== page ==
We really liked the idea that she could have been anything, really. I think she is a very layered character, who, like you said, we don’t have the privilege of seeing her life before World War II. But she could have been a bully, for all we know. She could have been one of the popular girls at school. I don’t know, she could have been anything, I guess, and I really liked playing with that idea. She’s smart, and witty, and so courageous, brave, but full of compassion as well.
So did you feel a freedom in that – you weren’t moored to a particular kind of backstory?
I did kind of develop the idea of her family, her relationship with [Jojo’s sister] Inge, but like I said I was really getting to know her as filming went on, and developing my idea of who she was.
What was your relationship like with [Jojo actor] Roman Griffin Davis – working together, and building your performances?
Getting to know each other was a very natural process. Jojo and Elsa’s relationship is such an integral part of the film; if we didn’t get along, well… we had to get along [laughs]. But we just spent a lot of time with each other, Roman and I, and our families. His mum and brothers and auntie were there during the shoot, so I spent a lot of time with them, and my dad was there with me. We got dinner with each other, and we drew each other a lot [laugh], we were really into drawing and art. I dunno, we just really got to know each other, and as our personal relationships were developing, so was our characters, so that was kind of reflected.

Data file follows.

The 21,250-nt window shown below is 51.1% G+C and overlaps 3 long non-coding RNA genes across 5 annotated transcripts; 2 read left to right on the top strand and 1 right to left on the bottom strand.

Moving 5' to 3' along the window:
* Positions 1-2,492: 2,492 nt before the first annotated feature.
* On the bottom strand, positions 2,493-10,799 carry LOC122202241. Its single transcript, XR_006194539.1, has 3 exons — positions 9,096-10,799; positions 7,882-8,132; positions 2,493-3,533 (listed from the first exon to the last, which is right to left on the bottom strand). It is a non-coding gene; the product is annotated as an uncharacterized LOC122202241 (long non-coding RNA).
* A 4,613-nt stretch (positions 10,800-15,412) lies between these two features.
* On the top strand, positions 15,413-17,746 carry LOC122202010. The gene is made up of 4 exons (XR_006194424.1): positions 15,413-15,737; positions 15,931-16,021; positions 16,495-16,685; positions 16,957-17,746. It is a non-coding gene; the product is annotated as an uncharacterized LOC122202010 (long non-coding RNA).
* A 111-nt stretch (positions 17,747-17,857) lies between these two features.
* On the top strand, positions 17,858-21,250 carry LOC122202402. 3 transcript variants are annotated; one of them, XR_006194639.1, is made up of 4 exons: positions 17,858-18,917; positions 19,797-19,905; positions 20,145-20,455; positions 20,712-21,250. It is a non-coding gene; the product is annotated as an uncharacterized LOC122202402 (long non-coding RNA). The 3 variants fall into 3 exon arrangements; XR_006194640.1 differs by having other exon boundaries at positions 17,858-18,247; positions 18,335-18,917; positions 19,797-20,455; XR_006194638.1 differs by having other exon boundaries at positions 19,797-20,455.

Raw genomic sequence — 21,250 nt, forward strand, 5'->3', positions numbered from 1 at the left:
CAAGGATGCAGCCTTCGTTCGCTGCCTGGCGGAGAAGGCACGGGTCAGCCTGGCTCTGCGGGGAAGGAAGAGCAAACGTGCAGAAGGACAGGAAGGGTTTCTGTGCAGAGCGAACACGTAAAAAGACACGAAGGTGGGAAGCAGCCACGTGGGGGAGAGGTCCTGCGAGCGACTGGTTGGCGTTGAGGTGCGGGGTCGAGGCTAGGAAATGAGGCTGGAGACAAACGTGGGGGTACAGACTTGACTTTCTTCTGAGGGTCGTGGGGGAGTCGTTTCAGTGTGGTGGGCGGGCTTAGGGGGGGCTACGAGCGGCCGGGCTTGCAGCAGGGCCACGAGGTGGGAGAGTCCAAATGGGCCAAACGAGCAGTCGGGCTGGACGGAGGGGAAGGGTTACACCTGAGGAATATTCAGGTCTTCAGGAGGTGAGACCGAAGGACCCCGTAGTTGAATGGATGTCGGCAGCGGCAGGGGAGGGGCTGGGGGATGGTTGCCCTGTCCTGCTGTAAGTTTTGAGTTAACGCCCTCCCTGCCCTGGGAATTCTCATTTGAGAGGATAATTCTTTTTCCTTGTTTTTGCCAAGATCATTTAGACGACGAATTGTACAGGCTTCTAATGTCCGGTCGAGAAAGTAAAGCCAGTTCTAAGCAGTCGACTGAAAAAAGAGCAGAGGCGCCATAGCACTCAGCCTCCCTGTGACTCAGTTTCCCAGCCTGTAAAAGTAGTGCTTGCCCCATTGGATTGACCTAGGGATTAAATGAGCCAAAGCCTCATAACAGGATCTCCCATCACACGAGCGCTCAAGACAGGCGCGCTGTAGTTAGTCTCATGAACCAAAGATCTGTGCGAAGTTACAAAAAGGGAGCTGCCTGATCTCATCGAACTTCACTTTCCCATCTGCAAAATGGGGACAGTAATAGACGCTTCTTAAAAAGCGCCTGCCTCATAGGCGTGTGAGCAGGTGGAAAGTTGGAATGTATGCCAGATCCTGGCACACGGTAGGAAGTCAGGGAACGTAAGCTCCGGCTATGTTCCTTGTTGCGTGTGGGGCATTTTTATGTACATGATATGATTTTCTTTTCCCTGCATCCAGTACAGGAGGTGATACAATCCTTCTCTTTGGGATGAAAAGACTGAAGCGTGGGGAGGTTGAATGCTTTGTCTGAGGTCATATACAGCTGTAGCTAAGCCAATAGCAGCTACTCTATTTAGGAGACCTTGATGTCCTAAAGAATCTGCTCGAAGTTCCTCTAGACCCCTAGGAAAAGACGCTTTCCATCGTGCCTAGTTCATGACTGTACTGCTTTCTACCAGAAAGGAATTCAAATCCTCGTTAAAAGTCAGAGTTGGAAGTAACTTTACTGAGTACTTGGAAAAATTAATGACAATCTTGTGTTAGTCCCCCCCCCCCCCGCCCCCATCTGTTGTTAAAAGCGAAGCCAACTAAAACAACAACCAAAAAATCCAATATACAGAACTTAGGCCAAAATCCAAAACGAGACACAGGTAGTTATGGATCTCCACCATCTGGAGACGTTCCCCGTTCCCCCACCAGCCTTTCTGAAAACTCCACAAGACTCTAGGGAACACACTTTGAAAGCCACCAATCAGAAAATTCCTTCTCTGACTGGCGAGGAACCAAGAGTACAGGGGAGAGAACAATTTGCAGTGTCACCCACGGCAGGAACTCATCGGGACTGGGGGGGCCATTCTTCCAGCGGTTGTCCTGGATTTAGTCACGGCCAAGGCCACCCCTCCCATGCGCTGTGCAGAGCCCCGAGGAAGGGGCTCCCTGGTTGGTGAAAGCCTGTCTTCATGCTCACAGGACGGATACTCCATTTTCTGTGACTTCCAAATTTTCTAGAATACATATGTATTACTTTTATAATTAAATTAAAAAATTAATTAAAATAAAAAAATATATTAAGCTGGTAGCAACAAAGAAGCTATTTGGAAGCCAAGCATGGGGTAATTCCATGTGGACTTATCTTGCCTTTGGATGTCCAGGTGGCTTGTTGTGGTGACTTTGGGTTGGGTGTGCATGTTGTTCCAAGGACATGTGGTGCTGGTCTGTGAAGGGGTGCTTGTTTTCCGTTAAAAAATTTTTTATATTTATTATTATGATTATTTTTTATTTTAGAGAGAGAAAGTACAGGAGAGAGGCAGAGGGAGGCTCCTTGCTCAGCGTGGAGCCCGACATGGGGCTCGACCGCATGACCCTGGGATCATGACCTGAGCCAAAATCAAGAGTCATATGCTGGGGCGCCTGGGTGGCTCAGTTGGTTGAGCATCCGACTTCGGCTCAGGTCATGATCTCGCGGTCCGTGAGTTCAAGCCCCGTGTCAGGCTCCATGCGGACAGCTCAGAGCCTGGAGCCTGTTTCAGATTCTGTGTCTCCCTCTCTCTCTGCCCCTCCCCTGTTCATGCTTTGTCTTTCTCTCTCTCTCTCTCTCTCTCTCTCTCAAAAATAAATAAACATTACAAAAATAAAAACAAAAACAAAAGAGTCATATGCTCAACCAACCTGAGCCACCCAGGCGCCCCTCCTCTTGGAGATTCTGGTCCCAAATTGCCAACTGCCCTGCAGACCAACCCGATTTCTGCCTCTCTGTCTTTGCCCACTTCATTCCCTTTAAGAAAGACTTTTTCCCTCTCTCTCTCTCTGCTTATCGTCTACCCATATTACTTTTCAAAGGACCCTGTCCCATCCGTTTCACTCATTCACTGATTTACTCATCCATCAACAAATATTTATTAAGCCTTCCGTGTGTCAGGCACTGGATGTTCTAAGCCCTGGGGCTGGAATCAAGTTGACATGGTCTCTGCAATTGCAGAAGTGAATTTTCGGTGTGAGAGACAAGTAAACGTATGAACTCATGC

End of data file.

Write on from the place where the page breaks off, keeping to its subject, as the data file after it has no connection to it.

Jojo Rabbit deals with very dark themes — Nazi Germany, the Holocaust — but puts an explicitly comedic spin to it, as Taika is wont to do. How did that play into your role and dealing with that balance of tones?